[Frankfurt am Main (Main pronounced as 'mine' after River Main) fifth largest city in Germany and is the second largest metropolitan area. A part of early Franconia, the inhabitants were the early Franks. The city is located on an ancient ford on the river Main, the German word for which is "Furt". Thus the city's name receives its legacy as being the "ford of the Franks".

Situated on the Main River, Frankfurt is the financial and transportation center of Germany and the largest financial center in continental Europe. It is seat of the European Central Bank, the German Federal Bank, the Frankfurt Stock Exchange and the Frankfurt Trade Fair, as well as several large commercial banks. Frankfurt Airport is one of the world's busiest international airports, Frankfurt Central Station is one of the largest terminal stations in Europe, and the Frankfurter Kreuz (Autobahn interchange) is the most heavily used interchange. Frankfurt is the only German city listed as one of ten Alpha world cities. Frankfurt lies in the former American Occupation Zone of Germany, and it was formerly the headquarters city of the U.S. Army in Germany.] -Wikipedia

And because I am not a bookworm, I am not going to talk about books from here on. But on my playful side.. ANIME and its by-product: Cosplay!  I was amazed with the Asian influence, especially of Japan's renowned manga, to the European youngsters.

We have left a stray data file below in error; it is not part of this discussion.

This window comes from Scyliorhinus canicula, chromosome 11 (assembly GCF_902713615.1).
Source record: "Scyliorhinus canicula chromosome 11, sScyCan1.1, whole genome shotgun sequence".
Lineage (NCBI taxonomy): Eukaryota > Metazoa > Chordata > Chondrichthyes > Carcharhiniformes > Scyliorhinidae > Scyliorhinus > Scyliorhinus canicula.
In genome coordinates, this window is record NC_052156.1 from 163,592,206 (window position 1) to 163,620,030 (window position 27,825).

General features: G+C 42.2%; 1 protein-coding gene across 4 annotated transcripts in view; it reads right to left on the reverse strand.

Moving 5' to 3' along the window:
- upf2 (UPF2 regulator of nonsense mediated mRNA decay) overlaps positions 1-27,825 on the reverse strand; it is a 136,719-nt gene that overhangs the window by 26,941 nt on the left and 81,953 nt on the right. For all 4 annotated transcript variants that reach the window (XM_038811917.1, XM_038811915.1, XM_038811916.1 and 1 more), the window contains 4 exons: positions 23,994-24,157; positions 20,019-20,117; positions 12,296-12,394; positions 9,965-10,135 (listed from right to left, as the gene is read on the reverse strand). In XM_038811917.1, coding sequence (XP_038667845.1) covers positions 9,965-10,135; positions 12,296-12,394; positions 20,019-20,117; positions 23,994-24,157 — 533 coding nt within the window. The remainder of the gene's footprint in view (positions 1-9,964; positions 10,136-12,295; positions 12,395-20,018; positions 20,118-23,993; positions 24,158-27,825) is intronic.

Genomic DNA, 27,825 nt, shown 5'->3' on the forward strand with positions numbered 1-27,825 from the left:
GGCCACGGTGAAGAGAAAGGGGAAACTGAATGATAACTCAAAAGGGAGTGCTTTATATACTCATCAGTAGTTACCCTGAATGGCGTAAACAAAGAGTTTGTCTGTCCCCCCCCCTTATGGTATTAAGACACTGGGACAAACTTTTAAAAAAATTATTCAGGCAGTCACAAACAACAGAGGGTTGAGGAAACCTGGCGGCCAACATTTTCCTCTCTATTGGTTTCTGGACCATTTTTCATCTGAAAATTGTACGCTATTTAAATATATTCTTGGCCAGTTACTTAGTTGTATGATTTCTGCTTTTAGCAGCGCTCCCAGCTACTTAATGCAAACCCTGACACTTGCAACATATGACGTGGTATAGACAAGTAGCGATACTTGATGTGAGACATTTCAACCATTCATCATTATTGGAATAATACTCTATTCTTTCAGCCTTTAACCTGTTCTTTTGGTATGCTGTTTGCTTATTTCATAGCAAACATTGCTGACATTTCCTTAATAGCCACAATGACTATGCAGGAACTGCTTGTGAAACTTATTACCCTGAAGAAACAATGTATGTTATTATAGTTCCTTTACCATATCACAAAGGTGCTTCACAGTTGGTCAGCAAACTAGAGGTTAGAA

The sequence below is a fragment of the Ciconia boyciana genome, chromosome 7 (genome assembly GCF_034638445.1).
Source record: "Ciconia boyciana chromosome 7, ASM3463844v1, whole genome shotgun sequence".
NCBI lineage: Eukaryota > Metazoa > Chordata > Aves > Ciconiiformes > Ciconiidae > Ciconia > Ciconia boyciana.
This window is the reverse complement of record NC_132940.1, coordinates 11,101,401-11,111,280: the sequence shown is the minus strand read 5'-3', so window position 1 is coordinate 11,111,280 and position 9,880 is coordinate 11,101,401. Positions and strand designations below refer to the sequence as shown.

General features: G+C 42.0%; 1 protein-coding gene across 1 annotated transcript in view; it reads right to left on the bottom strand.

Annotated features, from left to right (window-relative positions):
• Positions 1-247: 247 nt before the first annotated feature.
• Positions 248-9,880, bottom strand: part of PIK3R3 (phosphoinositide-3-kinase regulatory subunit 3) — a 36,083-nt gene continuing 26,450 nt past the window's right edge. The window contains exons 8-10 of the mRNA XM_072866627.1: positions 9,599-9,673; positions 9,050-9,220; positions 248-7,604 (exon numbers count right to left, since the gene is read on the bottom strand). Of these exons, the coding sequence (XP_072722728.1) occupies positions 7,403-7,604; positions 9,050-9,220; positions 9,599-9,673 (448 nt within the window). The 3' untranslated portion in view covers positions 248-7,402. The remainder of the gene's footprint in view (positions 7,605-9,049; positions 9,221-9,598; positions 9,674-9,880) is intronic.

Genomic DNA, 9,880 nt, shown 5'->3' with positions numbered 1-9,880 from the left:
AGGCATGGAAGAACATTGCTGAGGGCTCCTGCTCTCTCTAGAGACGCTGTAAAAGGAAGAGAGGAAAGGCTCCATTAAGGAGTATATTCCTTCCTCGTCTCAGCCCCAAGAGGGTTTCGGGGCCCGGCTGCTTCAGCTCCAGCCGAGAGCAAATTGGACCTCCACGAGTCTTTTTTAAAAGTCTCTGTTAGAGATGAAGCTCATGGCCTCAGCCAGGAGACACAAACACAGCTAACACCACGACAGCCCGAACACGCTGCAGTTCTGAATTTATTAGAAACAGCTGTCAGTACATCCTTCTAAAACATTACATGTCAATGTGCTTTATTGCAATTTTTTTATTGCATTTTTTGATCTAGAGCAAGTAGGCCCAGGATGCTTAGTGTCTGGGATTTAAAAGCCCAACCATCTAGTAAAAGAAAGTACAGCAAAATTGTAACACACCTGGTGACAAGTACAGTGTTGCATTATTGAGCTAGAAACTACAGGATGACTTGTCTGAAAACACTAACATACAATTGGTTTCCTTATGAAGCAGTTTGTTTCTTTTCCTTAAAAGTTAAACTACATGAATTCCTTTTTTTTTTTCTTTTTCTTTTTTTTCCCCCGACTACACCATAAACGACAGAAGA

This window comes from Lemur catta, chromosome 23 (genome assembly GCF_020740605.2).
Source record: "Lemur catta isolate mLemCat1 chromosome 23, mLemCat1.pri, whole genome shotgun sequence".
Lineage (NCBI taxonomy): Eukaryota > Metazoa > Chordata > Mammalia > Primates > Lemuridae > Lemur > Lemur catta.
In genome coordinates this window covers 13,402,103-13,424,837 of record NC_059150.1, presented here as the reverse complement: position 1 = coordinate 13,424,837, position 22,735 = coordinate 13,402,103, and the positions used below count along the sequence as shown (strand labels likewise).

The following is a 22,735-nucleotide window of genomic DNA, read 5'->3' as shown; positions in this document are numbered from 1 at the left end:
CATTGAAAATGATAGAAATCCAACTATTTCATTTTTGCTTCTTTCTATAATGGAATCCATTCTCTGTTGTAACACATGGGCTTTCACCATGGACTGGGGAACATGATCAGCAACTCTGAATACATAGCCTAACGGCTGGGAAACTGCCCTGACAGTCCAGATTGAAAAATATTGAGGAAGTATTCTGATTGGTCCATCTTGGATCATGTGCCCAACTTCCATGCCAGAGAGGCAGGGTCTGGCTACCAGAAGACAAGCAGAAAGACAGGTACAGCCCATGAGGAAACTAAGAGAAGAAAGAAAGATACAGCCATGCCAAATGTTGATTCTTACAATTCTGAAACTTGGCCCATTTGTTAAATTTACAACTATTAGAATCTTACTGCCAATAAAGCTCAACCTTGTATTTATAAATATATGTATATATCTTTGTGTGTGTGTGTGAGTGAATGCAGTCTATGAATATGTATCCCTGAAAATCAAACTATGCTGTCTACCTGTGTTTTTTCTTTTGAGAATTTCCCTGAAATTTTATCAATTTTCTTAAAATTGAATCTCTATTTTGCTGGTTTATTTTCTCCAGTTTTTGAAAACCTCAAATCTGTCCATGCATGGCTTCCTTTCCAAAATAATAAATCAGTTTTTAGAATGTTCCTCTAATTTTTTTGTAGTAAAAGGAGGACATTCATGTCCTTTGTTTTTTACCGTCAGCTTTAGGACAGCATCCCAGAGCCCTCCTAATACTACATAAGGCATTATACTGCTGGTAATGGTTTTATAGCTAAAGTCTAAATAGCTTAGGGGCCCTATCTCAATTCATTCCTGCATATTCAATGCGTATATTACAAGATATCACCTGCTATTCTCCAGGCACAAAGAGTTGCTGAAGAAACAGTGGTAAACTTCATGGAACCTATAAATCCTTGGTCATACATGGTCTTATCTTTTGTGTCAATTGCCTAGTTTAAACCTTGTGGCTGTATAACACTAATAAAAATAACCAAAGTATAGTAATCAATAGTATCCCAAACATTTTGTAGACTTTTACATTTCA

Being the number 1 Naruto fanatic in the world, i quickly recognized the first teen dressed in Akatsuki costume that i saw passing by. The first thing that came to my mind is to take photo with him but I realized i was there for a more serious purpose, so i stopped the urge. Upon seeing a couple of others loitering around, i bother to ask if they are part of the event. But they said it was just for fun.

And so i also have fun. Never mind the books, i don't have the money to buy and the time to read it anyway.
So, here goes the fun...

Classical but very artistic.

Definitely loved the Akatsuki costumes. These guys acted like a pro.

This one is so cute. She can mock the costume she puts on. Looks like Britney Spears though.

This young couple are real sweethearts. The girl, Claudette, is a Fil-German whose mother hailed from San Carlos City, Negros Occidental. Though a fluent German, she admitted she still understands some Visayan and Tagalog words and can converse a little bit. What got us so amused was her French-looking but German boyfriend who was more than fond of talking to us like an OFW excited to have found a fellow Filipino abroad. He recalled few words that Claudette's mother oftenly used like "Ano, ano? Siguro...", "gwapa and gwapo", and he even know what is going on in the Philippines like the devastation caused by typhoon Ondoy. Very conversant. He was even the one who noticed the Ako Mismo dog tag i wore and recognized the Philippine flag. That was amazing!

Another Akatsuki costume in a great pose.

A Naruto Picnic.

So... who says Book Fair is boring?

Thursday, October 8, 2009

Germany: The Departure